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How to explore Myanmar's Mergui Archipelago

Lauren Hill

Contributor

A vast expanse of isolated islands off southern Myanmar and Thailand's Andaman Coast, the Mergui Archipelago offers eco-luxury, wildlife and adventure in abundance. Find out how to get there, where to stay and who to sail around the islands with.

Eco Luxury

Even when tourism opened up here in the late 90s, this archipelago remained largely untouched due to its isolation and size. It’s only in recent years that luxury tourism has started to make its appearance here. This has come with the recent arrival of luxury eco-resorts tucked into the wild beachfront forest of the archipelago’s isolated islands. Wa Ale Resort in the archipelago’s far-flung Lampi Marine National Park is among the prominent, having opened in 2018 after establishing the Lampi Foundation to set up a number of conservation and community projects in the surroundings. This eco-resort sits on the wildest side of a 5,000-acre forested, beach- and mangrove- fringed island. Just 11 beachfront safari-style tented suites back the island’s sandy shores, with three treetop villas peering out from the canopy, while the open-sided pavilion provides uninterrupted views of the waves as they come rolling in. Days are spent exploring the surrounding environment on land and both above and below the water, while finding out about the resort and foundation’s conservation and community projects. Even in the wildest of settings, with sustainability proving the priority, the level of luxury shows no compromise. Interiors and furnishings are beautifully crafted and the dining experience is as impressive as the unspoilt views.

Adventures at Sea

A memorable way to see the region is by booking a cabin or chartering an entire yacht for exploration of the jungle enshrouded islands and remote dive sites. The high-end yacht company Burma Boating began offering sailing trips through the archipelago in 2013. Just like the island resorts, Burma Boating strives to benefit the community and environment through projects like the Sailing Clinic, which invites doctors and nurses to sail to island villages where they can offer medical assistance. The yacht specialist aims to have a zero carbon footprint too, using wind power and solar panels over the engine and minimising waste. A range of different sailing yachts are used for multi-day journeys encompassing daily activities like island hiking, mangrove kayaking, snorkelling, scuba diving and fishing.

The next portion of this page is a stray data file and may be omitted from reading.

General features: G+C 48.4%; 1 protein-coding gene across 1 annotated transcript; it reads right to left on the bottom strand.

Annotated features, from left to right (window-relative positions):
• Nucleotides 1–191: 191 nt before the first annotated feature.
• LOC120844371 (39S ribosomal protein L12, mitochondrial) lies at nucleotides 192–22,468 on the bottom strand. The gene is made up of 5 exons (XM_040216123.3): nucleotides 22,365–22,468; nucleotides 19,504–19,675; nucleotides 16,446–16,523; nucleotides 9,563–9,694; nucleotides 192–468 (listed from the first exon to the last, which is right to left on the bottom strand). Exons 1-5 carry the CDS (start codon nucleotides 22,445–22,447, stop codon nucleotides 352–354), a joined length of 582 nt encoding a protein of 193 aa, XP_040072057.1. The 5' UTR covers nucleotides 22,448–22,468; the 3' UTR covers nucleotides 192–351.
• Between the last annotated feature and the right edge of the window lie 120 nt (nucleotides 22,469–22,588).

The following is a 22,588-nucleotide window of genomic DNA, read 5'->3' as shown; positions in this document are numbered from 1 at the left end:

Island Wilderness

The archipelago is as rich in wildlife on land as it is in the sea. While staying at Wa Ale in Lampi Marine National Park or at the also 2018-opened luxury resort, Awei Pila, exploration of the land is a part of the experience. Winged lizards, long tailed macaques, mouse deer and palm civets inhabit the forests, along with kaleidoscopes of blue tiger butterflies, tree-dwelling vipers and birdlife including the hornbill. Trails cut a path through this dense wilderness, passing coastal ridges for views out to sea. To see more of the wildlife, take a kayak or stand-up paddleboard into the mangrove and see turtles hatch on Wa Ale’s shores. From both Wa Ale and Awei Pila, exploration is in the company of a naturalist guide. 

Underwater Exploration

Dive companies of Thailand’s Andaman Coast were the first to lead sailing and diving excursions here, but with around 800 mostly uninhabited islands these excursions still left much of the archipelago to the imagination. The more recent addition of its eco-conscious island resorts and Myanmar-based sailing outfits have made it easier to reach these largely unvisited areas in addition to the more popular dive sites near the port town of Kawthaung. This means reaching dive sites very few travellers have seen — divers here can expect to see eagle and manta rays; nurse, grey reef and bull sharks; and shoals of reef fish such as anglefish, frogfish and pipefish. In 2020, Wa Ale Resort is adding two new dive sites, which no other resort can reach, to its choice of excursions, and if you’re looking for PADI certification, you can do the Open Water course while staying at Awei Pila.

Local life and culture


One of the Mergui Archipelago’s distinguishing traits is its unique local culture. The semi-nomadic Moken people traditionally lived on hand-built boats known as kabang for most of the year. They moved between islands with the wind before using temporary stilted houses sheltered by the islands during the monsoon season. Much of the community is now based in small fishing village on the islands but some Moken still live this semi-nomadic lifestyle. From both Wa Ale and Awei Pila, it’s possible to meet some of the neighbouring islands’ fishing community. Wa Ale supports the people of the nearby village Salet Galet through Lampi Foundation education and medical programs. A visit here takes you into the hilltop village monastery to meet the resident monk and to the school where children line up outside to sing the national anthem each morning.

Getting There

You can reach the port town of Kawthaung by flying in from Myanmar’s capital Yangon, flying via Bangkok and Ranong followed by a short boat drive, or flying into Phuket before taking a three-and-a-half-hour car ride to Ranong, followed by the same boat ride across the border. 

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